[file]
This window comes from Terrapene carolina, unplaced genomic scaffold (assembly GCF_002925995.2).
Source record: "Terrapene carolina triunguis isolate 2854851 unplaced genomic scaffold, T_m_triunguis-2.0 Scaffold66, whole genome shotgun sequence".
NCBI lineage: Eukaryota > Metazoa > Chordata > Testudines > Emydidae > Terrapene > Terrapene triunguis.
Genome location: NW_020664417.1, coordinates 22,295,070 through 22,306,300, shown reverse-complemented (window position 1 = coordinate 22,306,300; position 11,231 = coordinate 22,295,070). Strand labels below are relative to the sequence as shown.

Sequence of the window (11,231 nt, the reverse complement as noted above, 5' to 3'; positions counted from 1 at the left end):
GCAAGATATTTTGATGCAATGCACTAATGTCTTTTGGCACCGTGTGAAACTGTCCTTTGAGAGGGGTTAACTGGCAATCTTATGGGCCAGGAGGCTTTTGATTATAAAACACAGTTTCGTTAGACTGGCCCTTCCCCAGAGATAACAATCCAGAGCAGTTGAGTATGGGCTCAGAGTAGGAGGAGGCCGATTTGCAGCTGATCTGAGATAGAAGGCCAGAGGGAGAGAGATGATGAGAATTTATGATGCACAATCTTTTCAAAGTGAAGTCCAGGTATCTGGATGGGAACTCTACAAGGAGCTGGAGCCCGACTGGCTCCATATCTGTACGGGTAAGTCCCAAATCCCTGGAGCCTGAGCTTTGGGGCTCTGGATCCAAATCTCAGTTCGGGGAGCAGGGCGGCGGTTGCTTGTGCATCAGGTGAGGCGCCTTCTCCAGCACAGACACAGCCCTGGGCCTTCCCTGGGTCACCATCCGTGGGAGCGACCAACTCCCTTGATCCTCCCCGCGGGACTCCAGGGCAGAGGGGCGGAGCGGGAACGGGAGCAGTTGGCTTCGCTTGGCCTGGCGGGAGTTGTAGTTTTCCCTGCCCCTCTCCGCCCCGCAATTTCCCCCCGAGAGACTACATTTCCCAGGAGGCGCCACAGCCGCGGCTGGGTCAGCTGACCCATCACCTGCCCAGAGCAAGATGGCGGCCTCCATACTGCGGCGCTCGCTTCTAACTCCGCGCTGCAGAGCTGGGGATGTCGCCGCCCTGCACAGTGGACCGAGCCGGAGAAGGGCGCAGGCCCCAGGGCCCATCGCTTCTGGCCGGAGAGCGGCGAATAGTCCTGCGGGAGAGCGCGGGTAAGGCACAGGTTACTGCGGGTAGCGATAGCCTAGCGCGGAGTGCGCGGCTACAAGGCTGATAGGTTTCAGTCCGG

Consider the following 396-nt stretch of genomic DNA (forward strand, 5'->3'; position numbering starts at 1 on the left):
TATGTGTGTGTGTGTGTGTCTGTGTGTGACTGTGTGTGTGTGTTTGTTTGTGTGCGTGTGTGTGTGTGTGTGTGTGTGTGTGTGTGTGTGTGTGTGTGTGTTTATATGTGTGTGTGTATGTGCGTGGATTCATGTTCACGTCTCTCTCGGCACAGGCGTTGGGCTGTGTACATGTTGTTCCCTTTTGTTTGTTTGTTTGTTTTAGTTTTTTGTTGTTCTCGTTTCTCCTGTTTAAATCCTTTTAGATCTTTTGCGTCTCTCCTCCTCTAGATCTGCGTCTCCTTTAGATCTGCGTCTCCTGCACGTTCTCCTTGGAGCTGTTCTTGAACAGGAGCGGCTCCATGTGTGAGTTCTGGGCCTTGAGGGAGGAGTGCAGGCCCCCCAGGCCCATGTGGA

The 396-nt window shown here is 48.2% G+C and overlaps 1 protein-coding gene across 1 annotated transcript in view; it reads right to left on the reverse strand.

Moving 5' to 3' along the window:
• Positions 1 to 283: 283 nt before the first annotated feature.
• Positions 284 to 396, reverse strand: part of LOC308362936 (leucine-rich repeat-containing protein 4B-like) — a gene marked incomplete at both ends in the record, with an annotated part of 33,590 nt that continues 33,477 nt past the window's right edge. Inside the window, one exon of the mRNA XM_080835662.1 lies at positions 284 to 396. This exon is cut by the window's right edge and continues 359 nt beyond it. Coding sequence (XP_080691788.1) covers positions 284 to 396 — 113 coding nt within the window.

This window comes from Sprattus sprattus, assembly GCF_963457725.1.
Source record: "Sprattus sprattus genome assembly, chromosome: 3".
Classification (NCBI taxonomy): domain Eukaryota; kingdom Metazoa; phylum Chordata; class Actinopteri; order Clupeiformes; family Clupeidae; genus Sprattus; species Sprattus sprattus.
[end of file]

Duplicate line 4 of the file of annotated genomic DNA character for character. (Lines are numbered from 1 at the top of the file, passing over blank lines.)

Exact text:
Genome location: NW_020664417.1, coordinates 22,295,070 through 22,306,300, shown reverse-complemented (window position 1 = coordinate 22,306,300; position 11,231 = coordinate 22,295,070). Strand labels below are relative to the sequence as shown.